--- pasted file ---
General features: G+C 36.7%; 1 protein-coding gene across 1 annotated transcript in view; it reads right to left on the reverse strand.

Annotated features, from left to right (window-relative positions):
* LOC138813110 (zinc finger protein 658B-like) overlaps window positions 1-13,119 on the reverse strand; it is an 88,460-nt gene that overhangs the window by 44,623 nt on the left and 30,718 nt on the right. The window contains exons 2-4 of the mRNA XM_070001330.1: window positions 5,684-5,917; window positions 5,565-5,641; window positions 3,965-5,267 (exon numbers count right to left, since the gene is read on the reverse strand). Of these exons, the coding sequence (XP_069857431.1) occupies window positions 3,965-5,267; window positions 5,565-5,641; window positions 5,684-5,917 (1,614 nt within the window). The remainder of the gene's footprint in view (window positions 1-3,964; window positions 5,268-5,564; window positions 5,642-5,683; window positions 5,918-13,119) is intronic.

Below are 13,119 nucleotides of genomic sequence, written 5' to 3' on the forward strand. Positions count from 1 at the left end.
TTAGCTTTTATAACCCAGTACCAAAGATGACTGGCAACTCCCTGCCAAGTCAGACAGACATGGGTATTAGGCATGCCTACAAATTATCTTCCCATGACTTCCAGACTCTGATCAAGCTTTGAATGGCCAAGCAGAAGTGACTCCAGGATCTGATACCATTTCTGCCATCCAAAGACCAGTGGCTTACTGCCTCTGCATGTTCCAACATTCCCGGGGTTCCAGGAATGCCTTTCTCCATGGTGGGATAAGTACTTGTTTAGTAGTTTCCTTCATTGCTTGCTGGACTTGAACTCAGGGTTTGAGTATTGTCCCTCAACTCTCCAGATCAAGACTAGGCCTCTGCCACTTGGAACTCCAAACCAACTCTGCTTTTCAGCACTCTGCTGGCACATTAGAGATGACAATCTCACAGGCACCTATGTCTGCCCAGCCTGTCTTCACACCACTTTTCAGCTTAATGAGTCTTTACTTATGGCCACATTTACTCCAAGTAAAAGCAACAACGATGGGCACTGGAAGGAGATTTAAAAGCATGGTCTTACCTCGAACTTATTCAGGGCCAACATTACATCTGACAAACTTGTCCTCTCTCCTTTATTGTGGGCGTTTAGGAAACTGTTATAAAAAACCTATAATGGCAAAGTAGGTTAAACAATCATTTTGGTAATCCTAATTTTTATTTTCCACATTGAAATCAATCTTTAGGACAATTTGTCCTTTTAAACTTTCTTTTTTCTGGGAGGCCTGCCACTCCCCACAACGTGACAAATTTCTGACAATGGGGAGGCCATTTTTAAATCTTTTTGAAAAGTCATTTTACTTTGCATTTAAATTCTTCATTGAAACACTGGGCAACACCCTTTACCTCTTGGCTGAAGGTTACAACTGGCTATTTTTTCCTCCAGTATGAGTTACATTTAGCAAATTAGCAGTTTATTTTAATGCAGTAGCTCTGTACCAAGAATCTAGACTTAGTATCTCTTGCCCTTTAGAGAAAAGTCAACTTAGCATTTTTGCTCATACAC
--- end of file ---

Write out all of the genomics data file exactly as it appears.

General features: G+C 36.7%; 1 protein-coding gene across 1 annotated transcript in view; it reads right to left on the reverse strand.

Annotated features, from left to right (window-relative positions):
* LOC138813110 (zinc finger protein 658B-like) overlaps window positions 1-13,119 on the reverse strand; it is an 88,460-nt gene that overhangs the window by 44,623 nt on the left and 30,718 nt on the right. The window contains exons 2-4 of the mRNA XM_070001330.1: window positions 5,684-5,917; window positions 5,565-5,641; window positions 3,965-5,267 (exon numbers count right to left, since the gene is read on the reverse strand). Of these exons, the coding sequence (XP_069857431.1) occupies window positions 3,965-5,267; window positions 5,565-5,641; window positions 5,684-5,917 (1,614 nt within the window). The remainder of the gene's footprint in view (window positions 1-3,964; window positions 5,268-5,564; window positions 5,642-5,683; window positions 5,918-13,119) is intronic.

Below are 13,119 nucleotides of genomic sequence, written 5' to 3' on the forward strand. Positions count from 1 at the left end.
TTAGCTTTTATAACCCAGTACCAAAGATGACTGGCAACTCCCTGCCAAGTCAGACAGACATGGGTATTAGGCATGCCTACAAATTATCTTCCCATGACTTCCAGACTCTGATCAAGCTTTGAATGGCCAAGCAGAAGTGACTCCAGGATCTGATACCATTTCTGCCATCCAAAGACCAGTGGCTTACTGCCTCTGCATGTTCCAACATTCCCGGGGTTCCAGGAATGCCTTTCTCCATGGTGGGATAAGTACTTGTTTAGTAGTTTCCTTCATTGCTTGCTGGACTTGAACTCAGGGTTTGAGTATTGTCCCTCAACTCTCCAGATCAAGACTAGGCCTCTGCCACTTGGAACTCCAAACCAACTCTGCTTTTCAGCACTCTGCTGGCACATTAGAGATGACAATCTCACAGGCACCTATGTCTGCCCAGCCTGTCTTCACACCACTTTTCAGCTTAATGAGTCTTTACTTATGGCCACATTTACTCCAAGTAAAAGCAACAACGATGGGCACTGGAAGGAGATTTAAAAGCATGGTCTTACCTCGAACTTATTCAGGGCCAACATTACATCTGACAAACTTGTCCTCTCTCCTTTATTGTGGGCGTTTAGGAAACTGTTATAAAAAACCTATAATGGCAAAGTAGGTTAAACAATCATTTTGGTAATCCTAATTTTTATTTTCCACATTGAAATCAATCTTTAGGACAATTTGTCCTTTTAAACTTTCTTTTTTCTGGGAGGCCTGCCACTCCCCACAACGTGACAAATTTCTGACAATGGGGAGGCCATTTTTAAATCTTTTTGAAAAGTCATTTTACTTTGCATTTAAATTCTTCATTGAAACACTGGGCAACACCCTTTACCTCTTGGCTGAAGGTTACAACTGGCTATTTTTTCCTCCAGTATGAGTTACATTTAGCAAATTAGCAGTTTATTTTAATGCAGTAGCTCTGTACCAAGAATCTAGACTTAGTATCTCTTGCCCTTTAGAGAAAAGTCAACTTAGCATTTTTGCTCATACAC